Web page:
USA unemployment falls to 48-year low in September

Daniel Fowler
October 6, 2018

Compared with a year ago, average hourly earnings were up 2.8%, slightly less than the 2.9% in August, owing to a tougher comparison.

Many economists have forecast that Hurricane Florence, which flooded parts of North and SC last month, depressed September's job growth by roughly 30,000.

The U.S. central bank raised rates last week for the third time this year and removed the reference in its post-meeting statement to monetary policy remaining "accommodative".

That run has added almost 20 million people to the nation's payrolls since the Great Recession, which cost almost 9 million their jobs.

Numerous dislocated people will probably return to work.

Wages have grown 2.8 percent over the a year ago, down from last month's estimate of 2.9 percent. The unemployment rate is forecast falling one-tenth of a percentage point to 3.8 percent, an 18-year low first hit in May.

The good news is the previous two months' gains were revised up by a combined 87,000 jobs, boosting the monthly average for the past year to a robust 211,400 jobs. The average workweek was unchanged at 34.5 hours in September. Inadequate earnings, low productivity and hard conditions of work which undermines the workers' fundamental rights often act as indicators of vulnerable employment which self-employment and those working at family-run establishments are at risk of falling under the category.

The household survey showed 299,000 people reported staying at home in September because of the weather, while 1.489 million employees worked part-time because of the weather.

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The economy does show some weak spots. Americans are confident about the economic outlook, buoyed by the job gains and signs of higher pay.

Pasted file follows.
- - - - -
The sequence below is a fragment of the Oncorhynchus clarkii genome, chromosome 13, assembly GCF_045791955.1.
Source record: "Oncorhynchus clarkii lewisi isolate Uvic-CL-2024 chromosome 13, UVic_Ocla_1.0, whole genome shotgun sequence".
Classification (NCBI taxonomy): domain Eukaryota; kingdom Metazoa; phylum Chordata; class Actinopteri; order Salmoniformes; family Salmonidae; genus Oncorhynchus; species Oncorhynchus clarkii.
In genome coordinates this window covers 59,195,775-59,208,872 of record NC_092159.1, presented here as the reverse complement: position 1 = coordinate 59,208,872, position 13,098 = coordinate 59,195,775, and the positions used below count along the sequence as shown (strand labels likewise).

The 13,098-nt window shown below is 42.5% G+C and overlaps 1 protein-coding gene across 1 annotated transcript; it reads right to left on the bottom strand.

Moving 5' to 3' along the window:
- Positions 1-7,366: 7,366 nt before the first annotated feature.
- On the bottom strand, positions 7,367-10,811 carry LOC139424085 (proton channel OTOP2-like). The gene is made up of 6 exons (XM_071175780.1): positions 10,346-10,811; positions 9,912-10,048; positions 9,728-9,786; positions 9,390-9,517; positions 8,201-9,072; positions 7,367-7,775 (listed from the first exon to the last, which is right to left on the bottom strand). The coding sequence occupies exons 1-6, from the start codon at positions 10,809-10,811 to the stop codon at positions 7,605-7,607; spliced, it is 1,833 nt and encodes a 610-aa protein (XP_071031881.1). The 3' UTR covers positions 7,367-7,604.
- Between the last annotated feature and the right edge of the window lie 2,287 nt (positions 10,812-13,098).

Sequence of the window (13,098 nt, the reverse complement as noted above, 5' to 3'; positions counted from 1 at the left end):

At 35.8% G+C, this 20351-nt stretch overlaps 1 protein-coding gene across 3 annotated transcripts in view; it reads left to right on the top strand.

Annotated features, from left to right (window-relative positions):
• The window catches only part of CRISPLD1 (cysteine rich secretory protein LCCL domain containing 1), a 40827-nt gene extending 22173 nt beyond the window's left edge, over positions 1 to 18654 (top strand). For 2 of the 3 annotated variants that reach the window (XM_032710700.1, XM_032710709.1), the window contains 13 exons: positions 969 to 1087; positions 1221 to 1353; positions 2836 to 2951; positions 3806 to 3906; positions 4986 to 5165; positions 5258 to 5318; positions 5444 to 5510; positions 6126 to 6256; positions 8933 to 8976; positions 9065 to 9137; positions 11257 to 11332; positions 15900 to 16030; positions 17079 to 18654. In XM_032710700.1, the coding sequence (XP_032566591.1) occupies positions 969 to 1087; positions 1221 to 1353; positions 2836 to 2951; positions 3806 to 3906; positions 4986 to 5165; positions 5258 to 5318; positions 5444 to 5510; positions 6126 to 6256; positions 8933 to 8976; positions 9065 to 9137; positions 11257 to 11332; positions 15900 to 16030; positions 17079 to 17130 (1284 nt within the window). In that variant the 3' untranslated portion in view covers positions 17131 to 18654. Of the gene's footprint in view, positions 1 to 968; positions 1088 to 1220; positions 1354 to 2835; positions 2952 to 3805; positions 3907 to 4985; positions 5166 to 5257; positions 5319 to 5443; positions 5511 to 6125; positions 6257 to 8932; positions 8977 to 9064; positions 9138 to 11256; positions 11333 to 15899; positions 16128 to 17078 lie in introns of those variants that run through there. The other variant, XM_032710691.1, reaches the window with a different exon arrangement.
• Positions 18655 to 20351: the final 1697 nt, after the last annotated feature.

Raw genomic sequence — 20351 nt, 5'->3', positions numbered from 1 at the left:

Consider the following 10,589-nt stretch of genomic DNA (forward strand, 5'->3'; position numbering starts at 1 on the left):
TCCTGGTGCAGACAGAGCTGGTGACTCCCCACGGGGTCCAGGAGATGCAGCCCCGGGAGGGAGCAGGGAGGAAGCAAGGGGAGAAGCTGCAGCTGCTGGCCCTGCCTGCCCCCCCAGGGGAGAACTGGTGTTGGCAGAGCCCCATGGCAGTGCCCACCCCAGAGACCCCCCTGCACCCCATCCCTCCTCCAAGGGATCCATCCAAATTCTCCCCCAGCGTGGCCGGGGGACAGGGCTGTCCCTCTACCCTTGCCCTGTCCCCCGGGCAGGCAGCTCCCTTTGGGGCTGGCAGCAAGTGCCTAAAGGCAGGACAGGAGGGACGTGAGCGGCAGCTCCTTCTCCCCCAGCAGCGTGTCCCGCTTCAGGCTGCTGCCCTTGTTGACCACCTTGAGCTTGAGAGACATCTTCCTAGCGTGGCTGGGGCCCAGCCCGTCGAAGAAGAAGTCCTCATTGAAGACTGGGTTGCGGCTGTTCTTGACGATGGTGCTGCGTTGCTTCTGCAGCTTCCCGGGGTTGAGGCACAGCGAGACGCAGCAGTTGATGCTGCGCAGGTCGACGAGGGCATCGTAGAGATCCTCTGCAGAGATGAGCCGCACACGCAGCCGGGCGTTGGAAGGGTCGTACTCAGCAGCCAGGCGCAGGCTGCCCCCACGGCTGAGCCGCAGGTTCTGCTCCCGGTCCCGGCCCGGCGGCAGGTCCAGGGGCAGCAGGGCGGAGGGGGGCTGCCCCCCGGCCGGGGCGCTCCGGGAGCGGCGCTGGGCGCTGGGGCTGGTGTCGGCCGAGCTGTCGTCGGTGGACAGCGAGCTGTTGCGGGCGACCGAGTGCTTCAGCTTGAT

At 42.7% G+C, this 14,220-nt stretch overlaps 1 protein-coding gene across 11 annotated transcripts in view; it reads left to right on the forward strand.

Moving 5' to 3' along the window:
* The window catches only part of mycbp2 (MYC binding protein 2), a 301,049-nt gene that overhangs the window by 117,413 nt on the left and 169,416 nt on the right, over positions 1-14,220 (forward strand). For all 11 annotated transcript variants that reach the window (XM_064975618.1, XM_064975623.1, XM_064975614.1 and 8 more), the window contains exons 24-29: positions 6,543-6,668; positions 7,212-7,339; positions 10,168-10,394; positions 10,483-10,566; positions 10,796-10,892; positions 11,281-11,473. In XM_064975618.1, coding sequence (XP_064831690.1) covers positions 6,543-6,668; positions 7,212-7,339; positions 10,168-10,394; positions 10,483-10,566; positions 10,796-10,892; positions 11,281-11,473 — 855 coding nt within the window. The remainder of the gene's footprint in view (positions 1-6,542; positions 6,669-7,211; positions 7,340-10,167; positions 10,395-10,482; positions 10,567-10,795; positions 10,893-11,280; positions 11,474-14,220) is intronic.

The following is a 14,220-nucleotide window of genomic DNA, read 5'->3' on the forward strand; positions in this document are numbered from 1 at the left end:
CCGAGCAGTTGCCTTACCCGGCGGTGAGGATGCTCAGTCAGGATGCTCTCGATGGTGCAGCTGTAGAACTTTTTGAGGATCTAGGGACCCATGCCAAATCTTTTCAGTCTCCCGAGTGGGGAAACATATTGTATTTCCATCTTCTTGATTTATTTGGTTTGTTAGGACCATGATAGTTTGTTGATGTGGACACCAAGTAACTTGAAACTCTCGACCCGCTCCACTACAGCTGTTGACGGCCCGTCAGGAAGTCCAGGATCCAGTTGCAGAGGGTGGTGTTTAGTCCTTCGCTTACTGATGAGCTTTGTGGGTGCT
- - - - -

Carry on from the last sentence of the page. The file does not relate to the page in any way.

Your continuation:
Following this report, stock futures were lower, but little-changed, while Treasury yields were still near their highs of the week with the 10-year Treasury sitting near 3.21% and the 30-year near 3.38%. While that's still lower than what economists would expect with a rock-bottom unemployment rate, it's an improvement from the 2.0 percent growth seen at the start of this year.

Amazon's announcement this week that it would increase its minimum hourly wage to $15 for all its USA employees elevated the pressure on other employers to lift their wages as well.

Wage growth remains sufficient to keep inflation around the Fed's 2% target.

Retail payrolls dropped by 20,000 jobs last month, the figure also revealed.

Despite newly-imposed tariffs on steel and aluminum, manufacturing added another 18,000 jobs. The duration measures of unemployment also all showed increases in the month, with average duration increasing by 1.4 weeks to 24.0 weeks, the longest period since March.

While surveys have shown manufacturers growing more concerned about an escalating trade war between the United States and China, that does not appear to have affected hiring. In fact, the Fed's latest survey of national business conditions reflected concerns about labor shortages that are extending into non-skilled occupations as much as about tariffs.

A rising number of companies are converting part-timers who have wanted more hours to full-time workers and are posting more full-time jobs.

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